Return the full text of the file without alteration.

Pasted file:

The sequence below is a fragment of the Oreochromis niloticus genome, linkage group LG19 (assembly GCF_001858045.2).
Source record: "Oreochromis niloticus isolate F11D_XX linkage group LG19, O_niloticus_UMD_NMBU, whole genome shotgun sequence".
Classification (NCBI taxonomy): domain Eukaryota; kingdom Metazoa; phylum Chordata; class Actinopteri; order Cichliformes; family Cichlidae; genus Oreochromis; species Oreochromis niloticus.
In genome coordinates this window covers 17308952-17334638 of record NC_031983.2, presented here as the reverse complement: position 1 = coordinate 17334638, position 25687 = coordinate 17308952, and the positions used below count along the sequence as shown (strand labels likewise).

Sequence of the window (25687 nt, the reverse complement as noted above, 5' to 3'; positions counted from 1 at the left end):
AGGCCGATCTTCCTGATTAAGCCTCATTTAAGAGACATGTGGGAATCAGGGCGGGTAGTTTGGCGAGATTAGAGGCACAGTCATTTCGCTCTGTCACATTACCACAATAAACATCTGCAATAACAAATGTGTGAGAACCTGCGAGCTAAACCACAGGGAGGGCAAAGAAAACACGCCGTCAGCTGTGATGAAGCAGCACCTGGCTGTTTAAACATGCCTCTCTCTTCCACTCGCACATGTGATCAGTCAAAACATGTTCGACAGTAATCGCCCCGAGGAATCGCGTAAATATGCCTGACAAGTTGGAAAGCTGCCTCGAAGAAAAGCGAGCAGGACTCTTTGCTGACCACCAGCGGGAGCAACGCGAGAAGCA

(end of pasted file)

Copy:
The sequence below is a fragment of the Oreochromis niloticus genome, linkage group LG19 (assembly GCF_001858045.2).
Source record: "Oreochromis niloticus isolate F11D_XX linkage group LG19, O_niloticus_UMD_NMBU, whole genome shotgun sequence".
Classification (NCBI taxonomy): domain Eukaryota; kingdom Metazoa; phylum Chordata; class Actinopteri; order Cichliformes; family Cichlidae; genus Oreochromis; species Oreochromis niloticus.
In genome coordinates this window covers 17308952-17334638 of record NC_031983.2, presented here as the reverse complement: position 1 = coordinate 17334638, position 25687 = coordinate 17308952, and the positions used below count along the sequence as shown (strand labels likewise).

Sequence of the window (25687 nt, the reverse complement as noted above, 5' to 3'; positions counted from 1 at the left end):
AGGCCGATCTTCCTGATTAAGCCTCATTTAAGAGACATGTGGGAATCAGGGCGGGTAGTTTGGCGAGATTAGAGGCACAGTCATTTCGCTCTGTCACATTACCACAATAAACATCTGCAATAACAAATGTGTGAGAACCTGCGAGCTAAACCACAGGGAGGGCAAAGAAAACACGCCGTCAGCTGTGATGAAGCAGCACCTGGCTGTTTAAACATGCCTCTCTCTTCCACTCGCACATGTGATCAGTCAAAACATGTTCGACAGTAATCGCCCCGAGGAATCGCGTAAATATGCCTGACAAGTTGGAAAGCTGCCTCGAAGAAAAGCGAGCAGGACTCTTTGCTGACCACCAGCGGGAGCAACGCGAGAAGCA